Farewell, complementarianism (pt. 3)

5 thoughts on “Farewell, complementarianism (pt. 3)”

  1. Thank you Ben for sharing your journey away from complementarianism. You sound like one very interesting guy who has been around awhile through the different things that you’ve been able to do, as listed in your profile. I particularly like your last point that, “…if our theology doesn’t work in real life it isn’t good theology.” What I personally most appreciate about the Apostle Paul (from his writings) is that he is intensely practical, when you read him open-mindedly, in the way that he addresses the issues of the day. His solutions (could read, wise suggestions) are not necessarily arbitrary or a ‘one size fits all, for all time’ as most would have us believe. I absolutely love the ministry of Jesus for the same reason. He was not bound by religious or cultural taboos but answered His critics head on with the wisest of answers that revealed the heart of God in a new way. Sometimes, in a typically Jewish way, He simply posed another question that really stumped His detractors and should have got them thinking that perhaps they had got this whole God, and what He really wants from us, thing wrong. Enjoy your journey.

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  2. In Vietnam there is a woman who makes a circuit to three churches where she is the pastor of all three. They run over a thousand together in a country where this is extremely high risk. (I know of her from members of her family in other countries; she might have caused a bit of a stir in SE Asia). This Vietnamese woman stands out whenever I hear arguments like Driscoll’s – I wonder how many of his followers would continue to come if their lives, jobs, and families were at risk whenever they do. Yet, this woman has a following of over a thousand. Successful? And she isn’t alone. I am curious what the Pipers’s and Driscoll’s of America would say of such women?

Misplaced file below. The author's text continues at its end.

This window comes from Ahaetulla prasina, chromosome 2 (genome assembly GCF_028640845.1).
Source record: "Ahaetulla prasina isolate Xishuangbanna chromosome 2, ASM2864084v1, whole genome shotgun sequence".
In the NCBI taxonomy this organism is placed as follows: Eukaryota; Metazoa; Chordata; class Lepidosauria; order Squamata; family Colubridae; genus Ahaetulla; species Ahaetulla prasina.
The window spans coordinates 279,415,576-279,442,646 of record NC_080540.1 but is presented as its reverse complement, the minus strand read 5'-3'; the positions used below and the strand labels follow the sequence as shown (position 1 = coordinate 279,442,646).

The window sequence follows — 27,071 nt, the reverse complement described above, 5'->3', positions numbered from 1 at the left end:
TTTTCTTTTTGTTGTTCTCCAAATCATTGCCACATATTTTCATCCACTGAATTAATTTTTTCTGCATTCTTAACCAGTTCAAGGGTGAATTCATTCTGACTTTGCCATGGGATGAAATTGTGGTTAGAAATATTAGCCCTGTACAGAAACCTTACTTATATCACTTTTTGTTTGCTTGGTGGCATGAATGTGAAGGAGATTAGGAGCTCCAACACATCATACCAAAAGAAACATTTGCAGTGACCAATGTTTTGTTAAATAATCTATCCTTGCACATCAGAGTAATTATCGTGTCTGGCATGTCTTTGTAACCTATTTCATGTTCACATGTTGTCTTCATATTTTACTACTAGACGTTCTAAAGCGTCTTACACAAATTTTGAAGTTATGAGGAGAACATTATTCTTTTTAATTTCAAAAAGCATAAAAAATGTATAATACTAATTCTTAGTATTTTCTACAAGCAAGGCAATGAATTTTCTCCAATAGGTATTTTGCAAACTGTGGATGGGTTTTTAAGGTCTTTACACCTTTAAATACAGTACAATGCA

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  3. “What I’m suggesting is that the answers border on being convoluted, arbitrary, and morally ambiguous. Complementarians take pride in being committed to moral absolutes. But it seems to me that those who affirm the full participation of women in the church are the ones who speak with greater moral clarity.”

    Amen to that.

    Boo Mark Driscoll, yay you.

    Females (but not pastors) with a large audience and loads of fruit:
    Beth Moore
    Joyce Meyers
    Audrey Wetherell Johnson

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